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Your Coffee Preferences Could Actually Indicate The Kind Of Wine You'll Like

swirling glass of red wine
swirling glass of red wine - StockLite/Shutterstock

Although typically consumed at opposite ends of the day, coffee and wine have many qualities in common. Both are fruit-based beverages grown in select regions, with the soil, processing, and climate impacting the result. Their showcase of terroir is enjoyed in a similar way: In an open glass with aroma and mouthfeel involved in addition to the taste. And then there's their chemical composition; both contain hundreds of compounds responsible for flavor. No surprise the two beverages take on similar tasting rituals.

As a result, it becomes evident how preferences in coffee can dictate wine tastes, too. Palates gravitate to certain qualities, be it the easy-drinking nature of a milk latte or the acidity of a strong cold brew. With wine's complex and varied array of choices, you could use your coffee preferences to guide you toward particular styles of wine. Considering your morning coffee's tasting notes is a great starting point for finding the ideal bottle to open come evening time.

Read more: 31 Coffee Brands, Ranked From Worst To Best

Preferences In Coffee Flavor Translate To Wine Varieties

woman enjoying cup of coffee
woman enjoying cup of coffee - ViDI Studio/Shutterstock

The easiest matches are for coffee drinkers fond of particularly bold styles. Those who take their coffee sweetened logically prefer more sugar-filled wines, like a Reisling or perhaps even a richer dessert wine. Meanwhile, lovers of espresso tend to be on the opposite end of the spectrum. They'll love red wines rich in tannins and acidity like Italian Chianti or Nebbiolo.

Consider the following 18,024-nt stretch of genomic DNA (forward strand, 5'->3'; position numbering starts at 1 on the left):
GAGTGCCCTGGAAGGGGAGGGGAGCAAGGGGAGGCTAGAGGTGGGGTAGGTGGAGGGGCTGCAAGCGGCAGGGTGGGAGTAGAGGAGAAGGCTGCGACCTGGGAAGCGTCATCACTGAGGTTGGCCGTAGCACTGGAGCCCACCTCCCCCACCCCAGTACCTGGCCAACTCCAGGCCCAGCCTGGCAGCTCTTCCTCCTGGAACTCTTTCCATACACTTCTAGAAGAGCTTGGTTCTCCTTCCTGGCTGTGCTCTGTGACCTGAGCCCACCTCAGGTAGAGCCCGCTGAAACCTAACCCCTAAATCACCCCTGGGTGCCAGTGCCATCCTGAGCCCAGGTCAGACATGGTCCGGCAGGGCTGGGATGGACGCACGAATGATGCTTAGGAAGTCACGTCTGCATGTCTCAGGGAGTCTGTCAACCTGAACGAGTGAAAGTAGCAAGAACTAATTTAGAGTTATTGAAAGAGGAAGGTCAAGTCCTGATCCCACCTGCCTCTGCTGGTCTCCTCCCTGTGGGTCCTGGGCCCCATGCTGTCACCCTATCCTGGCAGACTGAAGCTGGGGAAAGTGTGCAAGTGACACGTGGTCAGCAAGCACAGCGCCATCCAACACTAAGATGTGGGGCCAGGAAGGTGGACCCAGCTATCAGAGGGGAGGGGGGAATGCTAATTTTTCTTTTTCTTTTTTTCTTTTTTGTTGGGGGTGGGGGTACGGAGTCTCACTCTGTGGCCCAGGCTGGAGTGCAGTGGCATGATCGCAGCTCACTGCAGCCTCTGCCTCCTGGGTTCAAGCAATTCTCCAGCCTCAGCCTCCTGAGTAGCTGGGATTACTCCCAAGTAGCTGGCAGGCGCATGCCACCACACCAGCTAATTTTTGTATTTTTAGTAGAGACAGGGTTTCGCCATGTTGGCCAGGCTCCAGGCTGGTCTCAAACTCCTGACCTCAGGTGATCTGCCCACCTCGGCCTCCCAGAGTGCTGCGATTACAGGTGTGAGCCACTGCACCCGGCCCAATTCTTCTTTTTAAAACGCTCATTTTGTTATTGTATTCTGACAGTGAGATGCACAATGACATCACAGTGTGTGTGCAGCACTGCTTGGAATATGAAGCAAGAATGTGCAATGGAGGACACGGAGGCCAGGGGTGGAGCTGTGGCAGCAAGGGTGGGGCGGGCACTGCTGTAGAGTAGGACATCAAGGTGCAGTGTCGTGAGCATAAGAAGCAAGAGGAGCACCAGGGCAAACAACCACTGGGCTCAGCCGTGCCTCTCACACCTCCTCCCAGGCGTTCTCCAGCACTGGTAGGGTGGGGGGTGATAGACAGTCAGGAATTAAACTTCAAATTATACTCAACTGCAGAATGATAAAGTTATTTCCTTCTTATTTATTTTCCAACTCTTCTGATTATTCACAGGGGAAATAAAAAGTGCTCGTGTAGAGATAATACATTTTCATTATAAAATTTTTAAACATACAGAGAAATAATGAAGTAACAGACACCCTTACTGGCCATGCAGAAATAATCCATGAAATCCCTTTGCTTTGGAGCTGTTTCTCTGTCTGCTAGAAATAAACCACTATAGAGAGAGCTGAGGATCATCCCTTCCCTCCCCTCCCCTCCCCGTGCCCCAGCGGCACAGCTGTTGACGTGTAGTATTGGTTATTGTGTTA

However, beyond these bold polarities, many more delicate delineations exist, too. Say one loves filter coffees with citrusy notes, like those sourced from Ethiopia, then there's merit to trying white wines with tangy palates, like a Chablis or perhaps a Sauvignon Blanc for a grassier note. Meanwhile, those who favor a more traditional roasted, black coffee palate may well enjoy sipping on a bold and lively Cabernet Sauvignon.

In addition to these flavor-based correlations, there are parallels in other factors, too. Thinking of mouthfeel, lovers of carbonated caffeinated beverages may be drawn to sparkling wines. Fans of offbeat fermentation will love the crossover between naturally-processed coffees and the aptly named natural wines. But, of course, don't limit yourself to stringent correlations; both wine and coffee offer a world of complexity, and the interconnection of the two beverages is expansive.

Read the original article on Tasting Table.